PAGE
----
testimony was inadmissible evidence of an extraneous offense. The State responds the evidence
was admissible as evidence of consciousness of guilt or to prove identity.
Rule 404(b) provides that evidence of other crimes, wrongs, or acts is not admissible to
prove the character of a person in order to show action in conformity therewith; however, it may
be admissible for other purposes, such as proof of motive or identity. TEX. R. EVID. 404(b). “A
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trial court’s ruling on the admissibility of extraneous offenses is reviewed under an abuse of
discretion standard.” Williams v. State, 301 S.W.3d 675, 687 (Tex. Crim. App. 2009).
The trial court held a hearing outside the presence of the jury to rule on Lewis’s objection
to testimony by Galarza that Lewis offered her money or a vehicle in exchange for her not
testifying or falsely testifying that he was not the driver. In response to Lewis’s objection that the
testimony was extraneous character evidence, the trial court asked whether identity was an issue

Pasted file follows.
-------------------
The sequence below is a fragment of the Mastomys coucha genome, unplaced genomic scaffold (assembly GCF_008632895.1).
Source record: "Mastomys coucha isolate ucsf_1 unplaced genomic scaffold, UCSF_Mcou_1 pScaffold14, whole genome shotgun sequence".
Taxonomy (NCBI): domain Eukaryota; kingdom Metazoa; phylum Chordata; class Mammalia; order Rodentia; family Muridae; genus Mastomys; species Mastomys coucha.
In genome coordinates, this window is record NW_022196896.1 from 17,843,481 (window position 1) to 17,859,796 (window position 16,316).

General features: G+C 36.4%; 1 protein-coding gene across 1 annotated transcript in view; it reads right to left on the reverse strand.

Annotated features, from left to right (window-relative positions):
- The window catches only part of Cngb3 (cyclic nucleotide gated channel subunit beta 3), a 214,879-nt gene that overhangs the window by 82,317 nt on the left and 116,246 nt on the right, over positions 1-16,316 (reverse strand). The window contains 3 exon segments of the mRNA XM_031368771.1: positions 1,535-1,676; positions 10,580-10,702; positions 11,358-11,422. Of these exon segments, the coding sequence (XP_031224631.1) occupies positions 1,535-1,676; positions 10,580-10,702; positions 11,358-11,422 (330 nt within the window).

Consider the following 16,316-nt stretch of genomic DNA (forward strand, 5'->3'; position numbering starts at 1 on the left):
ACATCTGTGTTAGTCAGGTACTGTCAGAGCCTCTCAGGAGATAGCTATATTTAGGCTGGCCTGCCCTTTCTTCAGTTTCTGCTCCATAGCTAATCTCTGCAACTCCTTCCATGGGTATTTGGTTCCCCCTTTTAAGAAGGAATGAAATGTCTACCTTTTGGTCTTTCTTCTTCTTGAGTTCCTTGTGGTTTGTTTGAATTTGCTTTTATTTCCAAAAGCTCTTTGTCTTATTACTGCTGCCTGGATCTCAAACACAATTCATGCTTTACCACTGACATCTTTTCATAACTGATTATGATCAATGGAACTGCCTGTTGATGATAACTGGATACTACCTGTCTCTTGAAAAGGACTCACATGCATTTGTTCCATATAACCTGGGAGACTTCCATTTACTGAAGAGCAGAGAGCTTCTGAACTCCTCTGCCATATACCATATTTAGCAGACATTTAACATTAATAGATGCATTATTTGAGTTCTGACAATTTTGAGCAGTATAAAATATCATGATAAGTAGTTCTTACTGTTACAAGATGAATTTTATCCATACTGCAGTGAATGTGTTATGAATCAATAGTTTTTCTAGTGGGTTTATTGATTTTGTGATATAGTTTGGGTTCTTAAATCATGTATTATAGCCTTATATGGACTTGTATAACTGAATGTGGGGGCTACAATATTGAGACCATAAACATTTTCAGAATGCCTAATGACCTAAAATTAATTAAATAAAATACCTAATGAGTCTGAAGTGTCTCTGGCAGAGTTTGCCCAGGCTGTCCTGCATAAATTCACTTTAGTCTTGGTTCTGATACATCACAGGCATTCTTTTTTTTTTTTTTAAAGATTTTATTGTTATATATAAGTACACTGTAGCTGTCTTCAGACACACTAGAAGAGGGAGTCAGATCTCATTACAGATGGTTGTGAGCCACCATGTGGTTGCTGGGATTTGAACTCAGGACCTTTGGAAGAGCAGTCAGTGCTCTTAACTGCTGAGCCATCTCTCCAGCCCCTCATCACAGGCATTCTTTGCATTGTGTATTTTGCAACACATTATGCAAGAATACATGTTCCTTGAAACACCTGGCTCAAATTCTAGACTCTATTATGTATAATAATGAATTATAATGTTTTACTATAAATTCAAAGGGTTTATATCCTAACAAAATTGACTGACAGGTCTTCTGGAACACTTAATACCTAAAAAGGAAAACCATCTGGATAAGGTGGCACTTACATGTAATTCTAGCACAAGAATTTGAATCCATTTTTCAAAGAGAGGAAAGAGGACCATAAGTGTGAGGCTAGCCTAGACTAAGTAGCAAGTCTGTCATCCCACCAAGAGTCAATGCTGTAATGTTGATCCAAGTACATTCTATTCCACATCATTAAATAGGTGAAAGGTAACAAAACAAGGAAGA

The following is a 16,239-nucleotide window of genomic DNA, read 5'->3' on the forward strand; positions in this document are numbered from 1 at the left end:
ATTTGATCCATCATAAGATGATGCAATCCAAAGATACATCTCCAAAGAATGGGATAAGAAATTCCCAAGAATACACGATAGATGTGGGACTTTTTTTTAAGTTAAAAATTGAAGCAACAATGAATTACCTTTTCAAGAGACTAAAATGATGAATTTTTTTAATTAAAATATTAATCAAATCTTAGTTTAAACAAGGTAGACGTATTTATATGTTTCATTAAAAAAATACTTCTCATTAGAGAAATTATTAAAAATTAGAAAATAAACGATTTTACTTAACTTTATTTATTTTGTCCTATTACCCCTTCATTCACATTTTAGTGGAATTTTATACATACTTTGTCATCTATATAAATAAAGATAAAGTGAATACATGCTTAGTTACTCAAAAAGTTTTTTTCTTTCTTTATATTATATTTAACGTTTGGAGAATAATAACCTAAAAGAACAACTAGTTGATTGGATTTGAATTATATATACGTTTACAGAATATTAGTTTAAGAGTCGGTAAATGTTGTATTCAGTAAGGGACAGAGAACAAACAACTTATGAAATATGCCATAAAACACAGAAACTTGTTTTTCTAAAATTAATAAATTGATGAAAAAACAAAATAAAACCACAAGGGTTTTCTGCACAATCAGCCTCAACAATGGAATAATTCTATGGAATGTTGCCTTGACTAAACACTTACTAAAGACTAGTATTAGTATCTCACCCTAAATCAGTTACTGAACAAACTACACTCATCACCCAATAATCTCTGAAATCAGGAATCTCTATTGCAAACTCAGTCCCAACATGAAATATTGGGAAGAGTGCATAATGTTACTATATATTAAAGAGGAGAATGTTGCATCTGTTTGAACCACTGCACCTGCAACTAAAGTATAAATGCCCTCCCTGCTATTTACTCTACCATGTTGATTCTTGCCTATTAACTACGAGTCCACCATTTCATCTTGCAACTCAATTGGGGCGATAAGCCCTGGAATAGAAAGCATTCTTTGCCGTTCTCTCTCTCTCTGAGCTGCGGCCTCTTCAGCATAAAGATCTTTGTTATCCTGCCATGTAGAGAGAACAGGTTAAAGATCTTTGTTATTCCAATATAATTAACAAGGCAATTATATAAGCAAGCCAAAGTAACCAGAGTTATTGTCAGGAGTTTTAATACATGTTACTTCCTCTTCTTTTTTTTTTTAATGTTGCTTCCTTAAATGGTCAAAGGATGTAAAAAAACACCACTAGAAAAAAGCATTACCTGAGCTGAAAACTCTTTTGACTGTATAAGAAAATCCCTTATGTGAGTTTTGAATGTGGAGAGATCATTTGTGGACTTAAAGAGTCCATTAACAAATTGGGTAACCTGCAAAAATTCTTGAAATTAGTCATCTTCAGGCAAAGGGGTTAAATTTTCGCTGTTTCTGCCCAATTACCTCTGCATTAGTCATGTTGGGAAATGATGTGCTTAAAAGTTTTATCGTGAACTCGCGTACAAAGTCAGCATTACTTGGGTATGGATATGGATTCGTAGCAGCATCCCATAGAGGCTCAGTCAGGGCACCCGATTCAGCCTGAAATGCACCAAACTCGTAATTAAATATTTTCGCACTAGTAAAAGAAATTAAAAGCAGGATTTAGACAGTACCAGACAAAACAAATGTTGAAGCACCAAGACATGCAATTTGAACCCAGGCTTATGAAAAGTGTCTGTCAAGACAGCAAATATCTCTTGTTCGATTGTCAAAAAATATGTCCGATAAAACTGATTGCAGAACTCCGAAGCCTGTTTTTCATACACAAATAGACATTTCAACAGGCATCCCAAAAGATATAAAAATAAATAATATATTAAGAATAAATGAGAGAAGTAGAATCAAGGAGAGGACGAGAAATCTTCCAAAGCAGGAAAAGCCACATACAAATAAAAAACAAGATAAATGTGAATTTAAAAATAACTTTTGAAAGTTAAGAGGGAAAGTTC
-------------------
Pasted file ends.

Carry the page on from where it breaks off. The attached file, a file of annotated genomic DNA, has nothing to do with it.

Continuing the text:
in the case. Defense counsel responded, “I.D. is definitely an issue, but I don’t see what that has
to do with the extraneous.” At the conclusion of the hearing, the trial court ruled the evidence was
admissible and probative on the issue of identity and motive.
In his brief, Lewis argues the trial court erred in admitting the testimony because identity
“was not an issue at the time the objection was lodged.” This argument, however, is contrary to
defense counsel’s concession that identity was an issue. In addition, before the State called Galarza
to testify, the three complainants and another person present at the scene testified, and each witness
admitted on cross-examination that he or she never saw the driver and did not know who the driver